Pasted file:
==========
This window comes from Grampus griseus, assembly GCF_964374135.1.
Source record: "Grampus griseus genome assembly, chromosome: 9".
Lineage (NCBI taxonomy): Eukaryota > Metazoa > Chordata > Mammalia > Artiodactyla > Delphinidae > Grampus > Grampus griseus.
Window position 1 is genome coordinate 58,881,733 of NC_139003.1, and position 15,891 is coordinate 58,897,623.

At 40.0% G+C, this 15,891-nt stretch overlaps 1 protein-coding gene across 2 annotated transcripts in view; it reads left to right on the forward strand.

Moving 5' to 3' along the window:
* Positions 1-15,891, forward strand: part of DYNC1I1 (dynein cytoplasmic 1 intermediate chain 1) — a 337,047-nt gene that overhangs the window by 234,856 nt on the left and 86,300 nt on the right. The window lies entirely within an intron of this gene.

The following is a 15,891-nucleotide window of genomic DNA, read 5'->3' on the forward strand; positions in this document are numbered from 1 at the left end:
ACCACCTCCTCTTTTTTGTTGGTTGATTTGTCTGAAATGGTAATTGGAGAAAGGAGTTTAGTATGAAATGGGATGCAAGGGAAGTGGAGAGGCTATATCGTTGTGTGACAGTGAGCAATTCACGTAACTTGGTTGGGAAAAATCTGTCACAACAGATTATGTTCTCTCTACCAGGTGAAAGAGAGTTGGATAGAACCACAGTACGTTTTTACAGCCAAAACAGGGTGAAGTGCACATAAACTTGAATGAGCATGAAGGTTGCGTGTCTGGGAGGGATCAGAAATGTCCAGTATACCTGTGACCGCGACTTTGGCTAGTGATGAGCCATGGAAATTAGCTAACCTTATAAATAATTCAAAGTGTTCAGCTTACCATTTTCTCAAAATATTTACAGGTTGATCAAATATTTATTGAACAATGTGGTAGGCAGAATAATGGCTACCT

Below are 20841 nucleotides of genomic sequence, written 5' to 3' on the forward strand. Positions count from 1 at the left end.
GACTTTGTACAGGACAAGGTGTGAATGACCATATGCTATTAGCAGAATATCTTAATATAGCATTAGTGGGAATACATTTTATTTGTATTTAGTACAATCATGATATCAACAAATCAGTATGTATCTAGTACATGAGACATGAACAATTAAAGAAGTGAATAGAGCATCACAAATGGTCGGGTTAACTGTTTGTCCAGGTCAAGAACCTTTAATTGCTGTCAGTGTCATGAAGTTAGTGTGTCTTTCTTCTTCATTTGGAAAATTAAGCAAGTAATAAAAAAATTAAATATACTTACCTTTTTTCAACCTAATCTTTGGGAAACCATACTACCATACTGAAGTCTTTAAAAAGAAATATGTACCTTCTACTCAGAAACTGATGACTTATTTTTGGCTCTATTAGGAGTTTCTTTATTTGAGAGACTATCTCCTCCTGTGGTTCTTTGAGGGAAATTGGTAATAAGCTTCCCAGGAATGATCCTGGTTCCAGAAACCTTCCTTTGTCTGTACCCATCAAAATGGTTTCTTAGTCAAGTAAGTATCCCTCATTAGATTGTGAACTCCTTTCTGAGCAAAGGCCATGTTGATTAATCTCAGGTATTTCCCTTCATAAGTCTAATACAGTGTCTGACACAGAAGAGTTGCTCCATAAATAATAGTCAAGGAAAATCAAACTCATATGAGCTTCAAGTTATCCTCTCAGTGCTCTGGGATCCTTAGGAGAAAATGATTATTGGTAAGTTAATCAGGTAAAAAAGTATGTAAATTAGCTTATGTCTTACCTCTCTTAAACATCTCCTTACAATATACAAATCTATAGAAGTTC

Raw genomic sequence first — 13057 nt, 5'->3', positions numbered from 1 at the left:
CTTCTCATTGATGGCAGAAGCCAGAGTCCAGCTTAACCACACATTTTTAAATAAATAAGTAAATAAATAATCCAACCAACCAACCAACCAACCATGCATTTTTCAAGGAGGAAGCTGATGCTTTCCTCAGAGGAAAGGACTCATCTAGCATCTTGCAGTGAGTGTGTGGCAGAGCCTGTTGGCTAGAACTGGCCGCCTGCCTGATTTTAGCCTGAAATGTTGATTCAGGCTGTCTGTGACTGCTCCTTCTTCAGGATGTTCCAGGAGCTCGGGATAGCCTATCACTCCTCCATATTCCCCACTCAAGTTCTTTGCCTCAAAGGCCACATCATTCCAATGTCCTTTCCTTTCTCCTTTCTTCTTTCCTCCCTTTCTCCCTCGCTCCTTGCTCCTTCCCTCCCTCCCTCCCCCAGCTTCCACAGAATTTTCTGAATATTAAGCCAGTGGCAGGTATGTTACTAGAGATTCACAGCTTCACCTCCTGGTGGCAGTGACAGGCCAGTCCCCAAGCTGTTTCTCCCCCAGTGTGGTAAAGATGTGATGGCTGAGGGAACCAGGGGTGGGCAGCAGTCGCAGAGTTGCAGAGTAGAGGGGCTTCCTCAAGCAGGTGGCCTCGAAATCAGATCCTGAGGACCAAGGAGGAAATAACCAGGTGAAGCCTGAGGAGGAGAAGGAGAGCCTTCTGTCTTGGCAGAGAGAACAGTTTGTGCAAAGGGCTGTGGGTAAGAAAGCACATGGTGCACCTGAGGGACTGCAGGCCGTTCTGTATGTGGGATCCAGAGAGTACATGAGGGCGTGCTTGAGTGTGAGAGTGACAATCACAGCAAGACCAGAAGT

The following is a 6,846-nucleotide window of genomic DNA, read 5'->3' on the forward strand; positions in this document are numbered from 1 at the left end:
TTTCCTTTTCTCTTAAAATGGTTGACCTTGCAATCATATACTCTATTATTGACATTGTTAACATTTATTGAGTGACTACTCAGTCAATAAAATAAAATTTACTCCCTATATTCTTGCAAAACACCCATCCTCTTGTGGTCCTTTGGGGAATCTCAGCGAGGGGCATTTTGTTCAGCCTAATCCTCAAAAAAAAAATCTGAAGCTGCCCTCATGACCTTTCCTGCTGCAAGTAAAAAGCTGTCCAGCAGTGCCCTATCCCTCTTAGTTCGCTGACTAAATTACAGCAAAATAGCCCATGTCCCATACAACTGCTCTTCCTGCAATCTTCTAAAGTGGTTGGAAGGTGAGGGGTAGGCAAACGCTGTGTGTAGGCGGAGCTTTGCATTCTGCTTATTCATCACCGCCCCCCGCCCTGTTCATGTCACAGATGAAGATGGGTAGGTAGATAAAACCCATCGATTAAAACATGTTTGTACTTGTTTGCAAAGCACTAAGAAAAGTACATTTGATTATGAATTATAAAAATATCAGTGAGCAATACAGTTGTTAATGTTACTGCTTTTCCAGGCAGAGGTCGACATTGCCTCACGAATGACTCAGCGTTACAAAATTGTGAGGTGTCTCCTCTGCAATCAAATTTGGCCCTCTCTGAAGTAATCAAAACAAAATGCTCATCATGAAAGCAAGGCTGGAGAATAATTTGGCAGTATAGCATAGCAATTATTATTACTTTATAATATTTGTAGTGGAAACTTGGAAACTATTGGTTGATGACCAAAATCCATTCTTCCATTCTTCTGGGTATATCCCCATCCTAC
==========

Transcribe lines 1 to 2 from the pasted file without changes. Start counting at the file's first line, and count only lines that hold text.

This window comes from Grampus griseus, assembly GCF_964374135.1.
Source record: "Grampus griseus genome assembly, chromosome: 9".